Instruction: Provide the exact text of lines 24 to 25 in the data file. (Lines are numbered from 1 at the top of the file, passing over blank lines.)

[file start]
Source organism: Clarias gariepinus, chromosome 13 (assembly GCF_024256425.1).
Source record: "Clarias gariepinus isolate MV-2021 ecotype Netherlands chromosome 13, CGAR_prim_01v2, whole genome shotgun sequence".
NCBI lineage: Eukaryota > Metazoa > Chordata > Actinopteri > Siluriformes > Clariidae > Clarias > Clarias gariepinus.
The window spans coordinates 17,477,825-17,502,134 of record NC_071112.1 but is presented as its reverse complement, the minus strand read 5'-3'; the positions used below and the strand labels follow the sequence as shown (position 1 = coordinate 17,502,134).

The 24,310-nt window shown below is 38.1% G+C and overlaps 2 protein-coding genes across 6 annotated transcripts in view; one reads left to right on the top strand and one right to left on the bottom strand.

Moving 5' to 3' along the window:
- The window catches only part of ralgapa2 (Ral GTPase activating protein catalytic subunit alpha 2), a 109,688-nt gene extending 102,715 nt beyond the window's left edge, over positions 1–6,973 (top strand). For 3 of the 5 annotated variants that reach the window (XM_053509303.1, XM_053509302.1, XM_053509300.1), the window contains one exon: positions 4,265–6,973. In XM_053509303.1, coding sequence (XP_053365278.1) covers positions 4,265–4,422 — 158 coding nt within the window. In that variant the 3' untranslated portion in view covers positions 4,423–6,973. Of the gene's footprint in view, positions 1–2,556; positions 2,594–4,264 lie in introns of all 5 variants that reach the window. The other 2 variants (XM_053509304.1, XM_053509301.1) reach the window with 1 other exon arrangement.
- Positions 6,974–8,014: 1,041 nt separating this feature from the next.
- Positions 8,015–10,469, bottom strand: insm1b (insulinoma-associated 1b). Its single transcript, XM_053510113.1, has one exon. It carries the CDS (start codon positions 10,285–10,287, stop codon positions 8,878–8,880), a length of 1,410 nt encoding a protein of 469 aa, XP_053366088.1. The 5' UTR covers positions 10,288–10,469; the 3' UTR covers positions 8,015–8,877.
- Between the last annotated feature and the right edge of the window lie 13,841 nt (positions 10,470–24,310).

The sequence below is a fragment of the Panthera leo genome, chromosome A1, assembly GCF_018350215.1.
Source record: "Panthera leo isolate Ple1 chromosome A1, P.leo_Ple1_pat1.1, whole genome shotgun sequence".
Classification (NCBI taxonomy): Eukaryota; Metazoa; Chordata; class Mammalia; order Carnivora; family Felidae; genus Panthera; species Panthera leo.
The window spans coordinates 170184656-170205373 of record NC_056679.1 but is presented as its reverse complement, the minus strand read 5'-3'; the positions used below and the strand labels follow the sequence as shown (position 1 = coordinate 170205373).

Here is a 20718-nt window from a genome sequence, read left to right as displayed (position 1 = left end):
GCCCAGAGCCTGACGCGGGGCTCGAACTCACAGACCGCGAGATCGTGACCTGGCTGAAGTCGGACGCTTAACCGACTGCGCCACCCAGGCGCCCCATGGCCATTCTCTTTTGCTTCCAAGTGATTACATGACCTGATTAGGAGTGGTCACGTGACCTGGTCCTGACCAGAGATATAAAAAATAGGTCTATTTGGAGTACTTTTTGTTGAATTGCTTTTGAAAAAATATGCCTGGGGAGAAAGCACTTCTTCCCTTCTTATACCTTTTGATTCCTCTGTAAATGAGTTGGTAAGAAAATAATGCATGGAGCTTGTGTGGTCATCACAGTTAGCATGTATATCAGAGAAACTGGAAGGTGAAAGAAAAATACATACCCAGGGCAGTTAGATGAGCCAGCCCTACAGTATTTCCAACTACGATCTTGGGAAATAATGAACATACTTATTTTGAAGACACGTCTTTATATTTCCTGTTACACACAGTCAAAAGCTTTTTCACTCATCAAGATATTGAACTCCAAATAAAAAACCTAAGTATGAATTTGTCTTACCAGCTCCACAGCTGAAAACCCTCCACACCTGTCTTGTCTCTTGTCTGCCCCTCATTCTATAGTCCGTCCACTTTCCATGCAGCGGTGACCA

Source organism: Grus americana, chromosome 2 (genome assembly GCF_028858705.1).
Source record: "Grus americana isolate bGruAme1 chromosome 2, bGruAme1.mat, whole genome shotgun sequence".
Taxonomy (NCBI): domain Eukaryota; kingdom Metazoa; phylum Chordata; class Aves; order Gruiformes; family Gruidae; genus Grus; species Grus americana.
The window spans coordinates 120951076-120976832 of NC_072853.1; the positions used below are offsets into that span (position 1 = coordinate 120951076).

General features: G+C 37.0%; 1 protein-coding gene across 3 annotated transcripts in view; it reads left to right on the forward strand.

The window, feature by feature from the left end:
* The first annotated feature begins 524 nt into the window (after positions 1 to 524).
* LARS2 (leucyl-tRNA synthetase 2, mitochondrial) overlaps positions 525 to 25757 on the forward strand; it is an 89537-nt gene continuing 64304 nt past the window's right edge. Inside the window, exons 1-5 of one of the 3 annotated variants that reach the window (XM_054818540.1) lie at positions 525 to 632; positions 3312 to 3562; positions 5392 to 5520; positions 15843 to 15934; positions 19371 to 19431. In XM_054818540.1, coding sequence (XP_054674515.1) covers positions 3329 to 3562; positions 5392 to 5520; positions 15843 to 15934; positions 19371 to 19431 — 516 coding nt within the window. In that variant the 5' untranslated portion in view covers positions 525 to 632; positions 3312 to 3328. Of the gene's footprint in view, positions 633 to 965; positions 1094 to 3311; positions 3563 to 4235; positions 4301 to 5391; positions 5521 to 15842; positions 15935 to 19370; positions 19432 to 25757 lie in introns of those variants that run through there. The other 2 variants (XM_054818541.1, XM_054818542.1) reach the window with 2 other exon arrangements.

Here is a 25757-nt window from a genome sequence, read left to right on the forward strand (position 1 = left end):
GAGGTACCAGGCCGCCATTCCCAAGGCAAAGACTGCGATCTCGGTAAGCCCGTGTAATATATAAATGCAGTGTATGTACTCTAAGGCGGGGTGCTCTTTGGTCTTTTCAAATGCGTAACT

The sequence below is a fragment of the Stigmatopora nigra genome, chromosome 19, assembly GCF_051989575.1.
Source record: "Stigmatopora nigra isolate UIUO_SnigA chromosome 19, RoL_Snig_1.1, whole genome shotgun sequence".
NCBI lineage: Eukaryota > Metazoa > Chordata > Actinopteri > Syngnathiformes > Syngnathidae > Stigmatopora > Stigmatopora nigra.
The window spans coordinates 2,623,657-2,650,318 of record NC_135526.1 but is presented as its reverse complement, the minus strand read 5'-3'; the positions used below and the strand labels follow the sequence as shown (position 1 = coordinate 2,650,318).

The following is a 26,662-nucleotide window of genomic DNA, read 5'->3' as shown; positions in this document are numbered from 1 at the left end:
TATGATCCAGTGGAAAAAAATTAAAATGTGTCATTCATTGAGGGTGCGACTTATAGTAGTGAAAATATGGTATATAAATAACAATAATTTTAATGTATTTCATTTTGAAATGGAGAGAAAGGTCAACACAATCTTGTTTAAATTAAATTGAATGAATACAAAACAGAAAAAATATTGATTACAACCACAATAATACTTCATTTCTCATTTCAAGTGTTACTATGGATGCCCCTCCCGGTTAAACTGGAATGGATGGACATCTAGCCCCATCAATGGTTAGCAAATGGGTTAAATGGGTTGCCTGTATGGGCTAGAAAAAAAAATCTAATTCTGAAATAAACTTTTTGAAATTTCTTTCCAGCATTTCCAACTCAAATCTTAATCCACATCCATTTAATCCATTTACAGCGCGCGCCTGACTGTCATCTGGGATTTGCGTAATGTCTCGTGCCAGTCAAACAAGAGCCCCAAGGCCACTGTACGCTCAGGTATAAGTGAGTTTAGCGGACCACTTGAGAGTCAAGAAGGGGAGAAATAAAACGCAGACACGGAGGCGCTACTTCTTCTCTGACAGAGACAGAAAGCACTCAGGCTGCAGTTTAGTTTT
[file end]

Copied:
* LARS2 (leucyl-tRNA synthetase 2, mitochondrial) overlaps positions 525 to 25757 on the forward strand; it is an 89537-nt gene continuing 64304 nt past the window's right edge. Inside the window, exons 1-5 of one of the 3 annotated variants that reach the window (XM_054818540.1) lie at positions 525 to 632; positions 3312 to 3562; positions 5392 to 5520; positions 15843 to 15934; positions 19371 to 19431. In XM_054818540.1, coding sequence (XP_054674515.1) covers positions 3329 to 3562; positions 5392 to 5520; positions 15843 to 15934; positions 19371 to 19431 — 516 coding nt within the window. In that variant the 5' untranslated portion in view covers positions 525 to 632; positions 3312 to 3328. Of the gene's footprint in view, positions 633 to 965; positions 1094 to 3311; positions 3563 to 4235; positions 4301 to 5391; positions 5521 to 15842; positions 15935 to 19370; positions 19432 to 25757 lie in introns of those variants that run through there. The other 2 variants (XM_054818541.1, XM_054818542.1) reach the window with 2 other exon arrangements.

Here is a 25757-nt window from a genome sequence, read left to right on the forward strand (position 1 = left end):